The battle for budget dollars is heating up as Q1 begins. While many companies have locked down on their 2018 budgets, many have not.  A surprising 3 in 5 companies will not have a finalized budget until the end of Q1. This means budget dollars are in flux and executives everywhere are engaged in the annual hyper-active horse trading that takes place to get what they need.


To prepare for a solid interaction with your CEO about the marketing budget, download the 20 CMO Budget Validation Questions checklist.


Marketing is typically the most underfunded, and in some cases starved, function within a B2B company. Unlike other functional leaders, CMOs struggle to show a return on invested capital (ROIC).  This is true even though they have more tools and analytics than ever before. For most CMOs, it’s not a lack of tools that get in the way of demonstrating ROI or ROIC. Instead it boils down to sharpening their budgeting capabilities.


A recent study found that nearly two thirds of all CMOs still attempt to create and present budgets based entirely on qualitative inputs.  “It feels right”, “everyone else is doing it”,  and, “we just know” are a few of the comments spoken in board rooms as CMOs work to justify their budget requests. Of course, these meetings most always include two Chief Financial Officers, the current CFO, and the CEO, who 70% of the time was a former CFO.  These personas operate with different challenges, objections, goals, and priorities than the CMO. For a CMO to be effective in securing his or her budget dollars, they must understand what’s important to their boss.  Additionally, we strongly recommend the CMO establish a meaningful relationship with their CFO partner. Once crated, this serves as a force multiplier with the CEO.


Here are 5 ways a CMO can improve his/her relationship with the CEO to produce better outcomes:


  1. Increase your financial acumen. CEOs are constantly faced with balancing short-term requirements and long term strategic initiatives.  In fact, part of that balancing act includes decisions for how to effectively allocate people, money, and time. Top line targets, EBITDA, valuation, and managing board expectations all fill your CEOs thoughts, day and night. Becoming familiar with key financial metrics – those specifically important to your company – will earn your CEOs confidence. Many companies are moving to measure Return on Invested Capital even more so than EBITDA. Get up to speed. There are countless books published on valuation that can provide a foundation level understanding and allow you to engage your CEO at a different level. YouTube has become a wealth of educational content.  Hundreds of videos exist that offer an efficient way to increase one’s financial acumen.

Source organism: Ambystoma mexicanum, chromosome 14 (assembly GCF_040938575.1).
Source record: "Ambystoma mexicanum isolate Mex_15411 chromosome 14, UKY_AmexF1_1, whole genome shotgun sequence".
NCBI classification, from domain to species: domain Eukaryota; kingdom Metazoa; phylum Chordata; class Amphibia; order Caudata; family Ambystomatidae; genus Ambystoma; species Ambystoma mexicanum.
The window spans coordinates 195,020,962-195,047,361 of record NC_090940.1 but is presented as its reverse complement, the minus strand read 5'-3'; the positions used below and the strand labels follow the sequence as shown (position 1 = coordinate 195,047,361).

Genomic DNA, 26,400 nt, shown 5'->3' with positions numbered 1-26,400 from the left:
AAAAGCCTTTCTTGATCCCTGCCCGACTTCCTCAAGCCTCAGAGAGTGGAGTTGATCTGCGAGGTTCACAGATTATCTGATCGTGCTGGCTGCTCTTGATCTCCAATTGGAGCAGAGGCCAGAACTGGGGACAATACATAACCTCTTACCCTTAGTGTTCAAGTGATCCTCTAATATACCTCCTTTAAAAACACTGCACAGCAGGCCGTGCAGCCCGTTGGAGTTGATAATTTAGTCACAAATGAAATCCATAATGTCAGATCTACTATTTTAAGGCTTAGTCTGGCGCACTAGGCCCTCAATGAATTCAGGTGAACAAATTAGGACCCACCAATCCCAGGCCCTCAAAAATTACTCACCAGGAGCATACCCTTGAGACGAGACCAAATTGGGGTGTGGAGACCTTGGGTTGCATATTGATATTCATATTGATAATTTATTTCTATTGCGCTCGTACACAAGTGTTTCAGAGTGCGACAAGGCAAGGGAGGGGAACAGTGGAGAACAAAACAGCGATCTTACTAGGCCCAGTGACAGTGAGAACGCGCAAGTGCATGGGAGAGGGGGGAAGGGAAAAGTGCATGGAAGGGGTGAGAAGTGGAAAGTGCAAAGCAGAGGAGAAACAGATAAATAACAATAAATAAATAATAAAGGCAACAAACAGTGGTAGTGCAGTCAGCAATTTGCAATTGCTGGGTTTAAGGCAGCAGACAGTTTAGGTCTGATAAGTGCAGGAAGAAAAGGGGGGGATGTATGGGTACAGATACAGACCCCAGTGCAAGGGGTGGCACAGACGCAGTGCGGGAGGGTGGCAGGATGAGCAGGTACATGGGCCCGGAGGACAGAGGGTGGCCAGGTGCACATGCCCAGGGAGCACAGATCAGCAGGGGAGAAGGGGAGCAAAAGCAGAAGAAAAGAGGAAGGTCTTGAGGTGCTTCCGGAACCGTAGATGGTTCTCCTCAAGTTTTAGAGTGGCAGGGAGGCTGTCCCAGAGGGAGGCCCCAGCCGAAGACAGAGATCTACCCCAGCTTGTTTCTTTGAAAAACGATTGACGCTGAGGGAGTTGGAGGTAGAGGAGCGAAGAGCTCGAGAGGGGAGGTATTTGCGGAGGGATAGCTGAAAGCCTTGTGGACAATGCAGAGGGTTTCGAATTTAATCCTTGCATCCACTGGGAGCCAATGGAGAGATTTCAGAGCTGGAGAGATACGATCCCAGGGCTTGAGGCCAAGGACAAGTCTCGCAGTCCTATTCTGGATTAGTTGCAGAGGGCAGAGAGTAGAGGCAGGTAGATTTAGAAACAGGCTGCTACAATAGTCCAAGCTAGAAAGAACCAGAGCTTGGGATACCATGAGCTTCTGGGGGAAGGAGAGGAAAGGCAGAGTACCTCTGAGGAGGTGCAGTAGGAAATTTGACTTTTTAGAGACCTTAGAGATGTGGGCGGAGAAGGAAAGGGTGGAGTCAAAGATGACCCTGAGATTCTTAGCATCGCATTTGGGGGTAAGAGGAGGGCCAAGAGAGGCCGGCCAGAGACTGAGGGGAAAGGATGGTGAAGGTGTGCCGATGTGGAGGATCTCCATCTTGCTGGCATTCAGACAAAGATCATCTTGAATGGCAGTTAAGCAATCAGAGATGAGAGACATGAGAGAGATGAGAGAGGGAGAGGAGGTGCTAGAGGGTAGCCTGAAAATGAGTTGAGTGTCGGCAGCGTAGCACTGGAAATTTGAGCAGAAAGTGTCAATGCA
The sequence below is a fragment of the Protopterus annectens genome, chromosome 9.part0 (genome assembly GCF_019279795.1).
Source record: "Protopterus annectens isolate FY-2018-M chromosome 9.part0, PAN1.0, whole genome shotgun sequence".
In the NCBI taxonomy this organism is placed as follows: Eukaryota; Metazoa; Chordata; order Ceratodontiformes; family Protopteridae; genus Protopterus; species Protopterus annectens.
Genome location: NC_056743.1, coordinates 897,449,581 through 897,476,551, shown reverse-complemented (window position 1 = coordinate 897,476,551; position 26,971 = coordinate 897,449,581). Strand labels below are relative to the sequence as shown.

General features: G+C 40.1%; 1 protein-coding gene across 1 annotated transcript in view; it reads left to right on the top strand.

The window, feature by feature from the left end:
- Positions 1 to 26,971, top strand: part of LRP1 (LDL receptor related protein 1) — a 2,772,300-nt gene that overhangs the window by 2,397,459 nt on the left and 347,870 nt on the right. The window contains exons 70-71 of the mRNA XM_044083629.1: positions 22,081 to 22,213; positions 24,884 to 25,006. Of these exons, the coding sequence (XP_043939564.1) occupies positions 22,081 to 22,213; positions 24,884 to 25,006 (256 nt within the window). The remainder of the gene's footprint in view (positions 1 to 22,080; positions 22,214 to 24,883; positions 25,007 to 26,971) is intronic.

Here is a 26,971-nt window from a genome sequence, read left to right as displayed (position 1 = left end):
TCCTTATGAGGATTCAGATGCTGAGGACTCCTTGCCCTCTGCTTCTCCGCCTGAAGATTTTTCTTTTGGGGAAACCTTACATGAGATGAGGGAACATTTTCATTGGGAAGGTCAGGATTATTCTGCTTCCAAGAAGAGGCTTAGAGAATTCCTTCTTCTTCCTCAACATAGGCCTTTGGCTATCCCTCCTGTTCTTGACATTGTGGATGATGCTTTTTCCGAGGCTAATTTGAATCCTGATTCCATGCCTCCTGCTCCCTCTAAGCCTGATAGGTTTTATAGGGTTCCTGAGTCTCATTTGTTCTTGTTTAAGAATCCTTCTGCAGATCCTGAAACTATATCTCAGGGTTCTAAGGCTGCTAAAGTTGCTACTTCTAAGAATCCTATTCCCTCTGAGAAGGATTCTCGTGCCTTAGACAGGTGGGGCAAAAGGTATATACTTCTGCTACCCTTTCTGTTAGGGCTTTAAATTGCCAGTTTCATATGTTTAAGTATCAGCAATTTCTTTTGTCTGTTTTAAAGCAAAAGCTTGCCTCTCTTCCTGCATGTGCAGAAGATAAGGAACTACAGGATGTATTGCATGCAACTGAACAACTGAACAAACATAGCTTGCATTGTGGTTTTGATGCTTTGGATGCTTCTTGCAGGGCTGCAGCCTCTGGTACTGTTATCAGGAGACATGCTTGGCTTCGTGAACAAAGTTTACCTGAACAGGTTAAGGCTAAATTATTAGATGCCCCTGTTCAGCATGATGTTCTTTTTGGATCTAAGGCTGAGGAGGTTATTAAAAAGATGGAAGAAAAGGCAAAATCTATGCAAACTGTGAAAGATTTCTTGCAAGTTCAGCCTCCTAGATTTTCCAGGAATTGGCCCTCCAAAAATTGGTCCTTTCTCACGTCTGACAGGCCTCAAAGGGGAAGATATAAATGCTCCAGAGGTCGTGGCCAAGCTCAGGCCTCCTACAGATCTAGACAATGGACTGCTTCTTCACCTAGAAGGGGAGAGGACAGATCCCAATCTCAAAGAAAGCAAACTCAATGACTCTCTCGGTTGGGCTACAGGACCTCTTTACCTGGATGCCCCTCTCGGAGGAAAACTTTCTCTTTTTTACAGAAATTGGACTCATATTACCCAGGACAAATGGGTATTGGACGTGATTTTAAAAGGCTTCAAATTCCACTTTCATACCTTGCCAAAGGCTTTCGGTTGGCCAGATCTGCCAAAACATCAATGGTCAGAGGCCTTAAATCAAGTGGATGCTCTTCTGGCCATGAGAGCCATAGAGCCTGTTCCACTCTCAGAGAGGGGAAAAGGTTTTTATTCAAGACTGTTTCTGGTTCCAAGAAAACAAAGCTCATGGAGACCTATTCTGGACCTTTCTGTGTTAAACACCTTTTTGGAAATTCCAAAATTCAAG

2. Establish a strong relationship with the CFO. This is accomplished in two ways. First, by knowing today’s budget numbers at a line item level. Second, by being willing to show some vulnerability relative to your level of financial acumen. Many CFOs believe they are already spending too much to fund Marketing and Sales. CFOs are unclear, if not completely blind to what return the current marketing budget is producing. Most CMOs struggle to provide clarity around what each line item of the marketing budget is producing, or accomplishing. Some line items may not provide a direct line to a dollar of revenue. However, the CMO’s job is to provide a clear picture of exactly what that budget spend is accomplishing. Recently I sat through a budget meeting run by a CFO that included the Marketing and Sales leaders. When the discussion came around to Marketing it was clear that this CMO didn’t understand what he was getting in return for the money being spent. The CFO asked what they were getting from a high-priced agency partner. The CMO responded that he would check with one of his direct reports to get the specifics and report back thereafter. CMO’s must know their budgets inside and out as if it were their own money. Line items – especially those that make up 10% or more of the total budget – should be on the tip of the CMOs tongue. He should be ready to discuss these items in intimate detail. What it is, what the company is getting in return (leads, revenue, content, ads, media support, etc.). Raising the level of budget awareness will increase the CFOs confidence and trust in the CMO. Finally, most CFOs are waiting for their teammates to ask for help. When looking at companies producing high growth results, you’ll often find strong relationships between the CMO and CFO. They work together to understand one another and help each other fill in the gaps. CMOs are not financial engineers, and most CFOs don’t understand sales and marketing. Those duos that work together rock the performance charts.